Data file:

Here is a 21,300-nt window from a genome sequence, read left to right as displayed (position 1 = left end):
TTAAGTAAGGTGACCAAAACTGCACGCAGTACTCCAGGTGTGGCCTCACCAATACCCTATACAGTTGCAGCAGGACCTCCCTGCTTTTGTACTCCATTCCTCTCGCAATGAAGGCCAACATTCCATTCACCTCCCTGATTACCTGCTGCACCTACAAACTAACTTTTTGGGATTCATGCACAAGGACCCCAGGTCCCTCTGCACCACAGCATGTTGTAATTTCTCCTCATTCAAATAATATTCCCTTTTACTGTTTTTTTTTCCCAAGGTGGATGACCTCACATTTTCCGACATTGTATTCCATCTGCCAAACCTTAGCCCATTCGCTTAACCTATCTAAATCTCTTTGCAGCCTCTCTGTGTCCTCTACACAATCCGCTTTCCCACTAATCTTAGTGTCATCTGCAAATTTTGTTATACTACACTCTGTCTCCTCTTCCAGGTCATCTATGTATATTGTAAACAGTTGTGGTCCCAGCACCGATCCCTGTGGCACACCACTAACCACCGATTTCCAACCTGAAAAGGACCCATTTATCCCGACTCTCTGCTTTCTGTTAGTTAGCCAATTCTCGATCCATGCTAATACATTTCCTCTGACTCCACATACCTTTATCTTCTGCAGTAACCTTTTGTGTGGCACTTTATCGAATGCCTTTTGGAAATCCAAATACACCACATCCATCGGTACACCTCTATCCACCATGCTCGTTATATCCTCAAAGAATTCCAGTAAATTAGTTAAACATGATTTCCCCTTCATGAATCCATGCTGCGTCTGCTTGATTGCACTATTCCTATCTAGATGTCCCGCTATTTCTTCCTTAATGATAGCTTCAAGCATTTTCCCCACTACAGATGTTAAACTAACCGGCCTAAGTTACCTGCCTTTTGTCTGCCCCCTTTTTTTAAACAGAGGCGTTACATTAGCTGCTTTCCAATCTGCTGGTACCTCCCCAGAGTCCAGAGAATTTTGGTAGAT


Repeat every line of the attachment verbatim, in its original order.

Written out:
Here is a 21,300-nt window from a genome sequence, read left to right as displayed (position 1 = left end):
TTAAGTAAGGTGACCAAAACTGCACGCAGTACTCCAGGTGTGGCCTCACCAATACCCTATACAGTTGCAGCAGGACCTCCCTGCTTTTGTACTCCATTCCTCTCGCAATGAAGGCCAACATTCCATTCACCTCCCTGATTACCTGCTGCACCTACAAACTAACTTTTTGGGATTCATGCACAAGGACCCCAGGTCCCTCTGCACCACAGCATGTTGTAATTTCTCCTCATTCAAATAATATTCCCTTTTACTGTTTTTTTTTCCCAAGGTGGATGACCTCACATTTTCCGACATTGTATTCCATCTGCCAAACCTTAGCCCATTCGCTTAACCTATCTAAATCTCTTTGCAGCCTCTCTGTGTCCTCTACACAATCCGCTTTCCCACTAATCTTAGTGTCATCTGCAAATTTTGTTATACTACACTCTGTCTCCTCTTCCAGGTCATCTATGTATATTGTAAACAGTTGTGGTCCCAGCACCGATCCCTGTGGCACACCACTAACCACCGATTTCCAACCTGAAAAGGACCCATTTATCCCGACTCTCTGCTTTCTGTTAGTTAGCCAATTCTCGATCCATGCTAATACATTTCCTCTGACTCCACATACCTTTATCTTCTGCAGTAACCTTTTGTGTGGCACTTTATCGAATGCCTTTTGGAAATCCAAATACACCACATCCATCGGTACACCTCTATCCACCATGCTCGTTATATCCTCAAAGAATTCCAGTAAATTAGTTAAACATGATTTCCCCTTCATGAATCCATGCTGCGTCTGCTTGATTGCACTATTCCTATCTAGATGTCCCGCTATTTCTTCCTTAATGATAGCTTCAAGCATTTTCCCCACTACAGATGTTAAACTAACCGGCCTAAGTTACCTGCCTTTTGTCTGCCCCCTTTTTTTAAACAGAGGCGTTACATTAGCTGCTTTCCAATCTGCTGGTACCTCCCCAGAGTCCAGAGAATTTTGGTAGAT